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Overview of ASP.NET

Updated: August 22, 2005

Applies To: Windows Server 2003, Windows Server 2003 R2, Windows Server 2003 with SP1

ASP.NET is a unified Web application platform that provides the services necessary to build and deploy enterprise-class Web applications. ASP.NET offers a new programming model and infrastructure for more secure, scalable, and stable applications that can target any browser or device.

ASP.NET is part of the Microsoft .NET Framework, a computing environment that simplifies application development in the highly distributed environment of the Internet. The .NET Framework includes the common language runtime (CLR), which provides core services such as memory management, thread management, and code security. It also includes the .NET Framework class library, which is a comprehensive, object-oriented collection of types that developers can use to create applications.

ASP.NET offers the following benefits:

  • Manageability: ASP.NET uses a text-based, hierarchical configuration system that simplifies applying settings to your server environment and Web applications. Because configuration information is stored as plain text, new settings can be applied without the aid of local administration tools. Any changes to the configuration files are automatically detected and applied to the application. For more information, see Overview of ASP.NET Configuration.

  • Security: ASP.NET provides default authorization and authentication schemes for Web applications. Developers can easily add to, remove, or replace these schemes depending on the needs of the application. For more information, see Overview of ASP.NET Security.

  • Ease of Deployment: An ASP.NET application is deployed to a server by simply copying the necessary files to the server. No server restart is required — not even to deploy or replace running compiled code. For more information, see Overview of ASP.NET Deployment.

  • Enhanced Performance: ASP.NET is compiled code running on the server. Unlike traditional Active Server Pages (ASP), ASP.NET can take advantage of early binding, just-in-time (JIT) compilation, native optimization, and caching services right out of the box for improved performance. For more information, see Overview of ASP.NET Performance Monitoring.

  • Flexible Output Caching: ASP.NET can cache page data, portions of a page, or whole pages, depending on the needs of the application. Cached items can be dependent on files or other items in the cache, or they can be refreshed based on an expiration policy.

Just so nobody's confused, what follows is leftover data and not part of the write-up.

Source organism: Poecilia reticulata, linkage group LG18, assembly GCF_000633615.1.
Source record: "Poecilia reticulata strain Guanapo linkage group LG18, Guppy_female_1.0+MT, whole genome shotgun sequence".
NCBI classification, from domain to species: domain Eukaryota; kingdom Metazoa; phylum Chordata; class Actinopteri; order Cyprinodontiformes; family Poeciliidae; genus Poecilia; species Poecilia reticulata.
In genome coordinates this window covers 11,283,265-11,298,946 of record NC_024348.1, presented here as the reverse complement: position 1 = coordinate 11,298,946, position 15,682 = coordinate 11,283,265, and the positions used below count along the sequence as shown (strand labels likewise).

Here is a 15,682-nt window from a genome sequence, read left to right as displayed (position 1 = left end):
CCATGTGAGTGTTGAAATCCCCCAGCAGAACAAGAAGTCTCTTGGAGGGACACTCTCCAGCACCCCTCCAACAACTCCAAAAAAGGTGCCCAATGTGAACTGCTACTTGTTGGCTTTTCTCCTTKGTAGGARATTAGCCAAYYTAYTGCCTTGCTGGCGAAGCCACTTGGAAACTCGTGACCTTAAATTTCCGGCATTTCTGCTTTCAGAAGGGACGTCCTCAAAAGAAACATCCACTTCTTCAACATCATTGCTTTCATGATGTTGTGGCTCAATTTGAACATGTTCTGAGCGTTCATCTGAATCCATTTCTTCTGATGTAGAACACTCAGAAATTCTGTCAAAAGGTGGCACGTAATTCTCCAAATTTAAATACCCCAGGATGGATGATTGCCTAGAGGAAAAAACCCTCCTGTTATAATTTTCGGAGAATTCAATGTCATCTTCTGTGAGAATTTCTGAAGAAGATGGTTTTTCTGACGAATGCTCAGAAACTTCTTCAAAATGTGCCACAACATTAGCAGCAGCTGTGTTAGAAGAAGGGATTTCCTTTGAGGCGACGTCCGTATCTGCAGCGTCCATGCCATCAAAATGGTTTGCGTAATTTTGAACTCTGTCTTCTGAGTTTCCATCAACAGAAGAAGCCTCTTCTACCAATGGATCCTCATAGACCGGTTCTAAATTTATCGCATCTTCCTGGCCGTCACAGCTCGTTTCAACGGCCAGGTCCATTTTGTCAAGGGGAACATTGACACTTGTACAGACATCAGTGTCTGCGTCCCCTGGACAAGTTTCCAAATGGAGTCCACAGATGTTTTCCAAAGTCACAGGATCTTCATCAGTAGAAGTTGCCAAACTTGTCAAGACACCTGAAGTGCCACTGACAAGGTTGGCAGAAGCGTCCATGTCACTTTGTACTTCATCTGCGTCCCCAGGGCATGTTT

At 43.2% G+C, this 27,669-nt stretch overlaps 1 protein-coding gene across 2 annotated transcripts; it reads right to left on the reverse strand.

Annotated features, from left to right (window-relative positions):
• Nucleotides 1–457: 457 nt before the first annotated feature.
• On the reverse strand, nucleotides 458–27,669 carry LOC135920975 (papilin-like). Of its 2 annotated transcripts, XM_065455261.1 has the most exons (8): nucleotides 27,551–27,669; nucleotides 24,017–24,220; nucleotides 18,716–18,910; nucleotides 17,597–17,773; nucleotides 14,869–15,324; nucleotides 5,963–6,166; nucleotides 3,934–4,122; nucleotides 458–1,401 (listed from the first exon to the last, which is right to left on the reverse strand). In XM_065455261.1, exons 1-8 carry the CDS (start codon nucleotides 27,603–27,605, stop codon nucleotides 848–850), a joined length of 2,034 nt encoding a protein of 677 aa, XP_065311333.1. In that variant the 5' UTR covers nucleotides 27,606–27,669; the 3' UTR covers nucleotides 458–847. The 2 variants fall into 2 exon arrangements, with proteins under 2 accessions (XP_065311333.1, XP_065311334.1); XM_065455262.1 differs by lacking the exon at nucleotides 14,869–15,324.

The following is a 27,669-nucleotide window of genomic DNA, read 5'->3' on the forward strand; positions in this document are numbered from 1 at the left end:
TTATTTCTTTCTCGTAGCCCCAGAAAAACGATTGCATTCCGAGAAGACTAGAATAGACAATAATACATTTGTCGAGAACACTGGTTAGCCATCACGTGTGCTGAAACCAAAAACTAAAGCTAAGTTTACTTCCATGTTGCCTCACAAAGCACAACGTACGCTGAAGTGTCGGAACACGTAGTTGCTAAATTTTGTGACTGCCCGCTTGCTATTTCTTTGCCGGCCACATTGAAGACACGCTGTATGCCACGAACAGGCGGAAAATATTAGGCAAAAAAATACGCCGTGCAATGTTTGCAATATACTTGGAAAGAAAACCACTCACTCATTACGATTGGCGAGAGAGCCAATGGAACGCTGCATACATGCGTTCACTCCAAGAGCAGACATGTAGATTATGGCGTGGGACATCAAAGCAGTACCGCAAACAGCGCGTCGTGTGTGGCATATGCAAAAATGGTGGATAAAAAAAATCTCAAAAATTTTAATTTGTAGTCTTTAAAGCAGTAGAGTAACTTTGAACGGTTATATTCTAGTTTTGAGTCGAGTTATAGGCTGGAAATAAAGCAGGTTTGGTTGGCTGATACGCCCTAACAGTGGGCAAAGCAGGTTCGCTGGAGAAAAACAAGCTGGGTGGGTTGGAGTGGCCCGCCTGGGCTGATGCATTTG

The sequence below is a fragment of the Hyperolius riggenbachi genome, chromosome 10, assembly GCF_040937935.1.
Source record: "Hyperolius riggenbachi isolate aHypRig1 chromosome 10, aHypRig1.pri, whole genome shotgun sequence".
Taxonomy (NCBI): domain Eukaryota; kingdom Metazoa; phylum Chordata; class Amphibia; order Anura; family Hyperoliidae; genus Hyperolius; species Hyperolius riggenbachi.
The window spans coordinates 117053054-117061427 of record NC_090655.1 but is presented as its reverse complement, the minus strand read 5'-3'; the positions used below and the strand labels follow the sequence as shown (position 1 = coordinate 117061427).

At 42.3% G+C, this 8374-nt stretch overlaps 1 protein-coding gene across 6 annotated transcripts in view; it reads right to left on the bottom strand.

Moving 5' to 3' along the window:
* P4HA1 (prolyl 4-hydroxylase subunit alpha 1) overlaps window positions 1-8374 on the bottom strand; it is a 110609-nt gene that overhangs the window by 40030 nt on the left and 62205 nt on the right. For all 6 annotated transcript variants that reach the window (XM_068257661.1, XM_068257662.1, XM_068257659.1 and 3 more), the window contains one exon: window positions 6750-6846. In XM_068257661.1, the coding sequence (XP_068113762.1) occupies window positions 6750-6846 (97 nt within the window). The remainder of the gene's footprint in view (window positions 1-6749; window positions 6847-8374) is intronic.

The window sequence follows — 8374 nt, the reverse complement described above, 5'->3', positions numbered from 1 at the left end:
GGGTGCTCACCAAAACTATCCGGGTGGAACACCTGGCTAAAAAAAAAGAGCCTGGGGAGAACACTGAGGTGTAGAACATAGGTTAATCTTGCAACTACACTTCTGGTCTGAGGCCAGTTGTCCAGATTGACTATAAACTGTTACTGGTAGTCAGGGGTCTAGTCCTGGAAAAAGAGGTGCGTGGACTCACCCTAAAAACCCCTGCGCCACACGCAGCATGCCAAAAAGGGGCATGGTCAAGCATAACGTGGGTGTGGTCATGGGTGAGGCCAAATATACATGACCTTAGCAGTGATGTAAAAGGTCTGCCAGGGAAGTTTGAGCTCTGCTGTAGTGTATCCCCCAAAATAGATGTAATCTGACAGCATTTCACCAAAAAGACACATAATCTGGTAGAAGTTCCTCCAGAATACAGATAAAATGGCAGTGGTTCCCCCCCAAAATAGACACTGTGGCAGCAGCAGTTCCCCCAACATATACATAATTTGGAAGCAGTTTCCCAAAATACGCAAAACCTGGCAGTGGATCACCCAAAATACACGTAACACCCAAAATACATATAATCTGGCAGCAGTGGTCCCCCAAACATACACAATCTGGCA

• Internationalization: ASP.NET uses Unicode internally to represent request and response data. Internationalization settings can be configured for each computer, each directory, and each page.

  • Mobile Device Support: ASP.NET supports any browser on any device. Developers use the same programming techniques to target new mobile devices that they use for traditional desktop browsers.

  • Scalability and Availability: ASP.NET was designed to be scalable, with features specifically tailored to improve performance in clustered and multiprocessor environments. Moreover, processes are closely monitored and managed by Internet Information Services (IIS) and the ASP.NET CLR so that if one misbehaves, a new process can be created in its place, which helps keep your application available to handle requests. For more information, see Overview of ASP.NET Process Isolation.

  • Tracing and Debugging: ASP.NET provides tracing services that can be enabled during debugging at both the application level and the page level. You can choose to view the information either in a page or using the application-level trace viewing tool. ASP.NET supports local and remote debugging with .NET Framework debugging tools, both during development and when the application is in production. When an application is put into production, tracing statements can be left in the production code with no impact on performance.

  • Integration with the .NET Framework: Because ASP.NET is part of the .NET Framework, the power and flexibility of the entire platform is available to Web applications. The .NET class library, as well as solutions for messaging and data access, are all seamlessly accessible from the Web. ASP.NET is language-independent, so developers can choose the language that best applies to the application. In addition, CLR interoperability preserves existing investments in COM-based development.

  • Compatibility with Existing ASP Applications: ASP and ASP.NET can run side by side on an IIS Web server without interference; there is no chance of corrupting an existing ASP application by installing ASP.NET. Only files with a .aspx file name extension are processed by ASP.NET. Files with an .asp file name extension will continue to be processed by the ASP engine. You should note, however, that session state and application state are not shared between ASP and ASP.NET pages.

ASP.NET enables two features for distributed applications: Web Forms and XML Web services. These two features are supported by the same configuration and debugging infrastructure.

  • Web Forms technology enables you to build powerful form-based Web pages. Web Forms pages use reusable built-in or custom components to simplify the code of a page.

  • XML Web services that are created using ASP.NET enable you to access servers remotely. Using XML Web services, businesses can provide programmatic interfaces to their data or business logic, which in turn can be obtained and manipulated by client and server applications. XML Web services enable the exchange of data using standards such as XML messaging and HTTP across firewalls in client/server and server/server scenarios. Programs written in any language and running on any operating system can call XML Web services.

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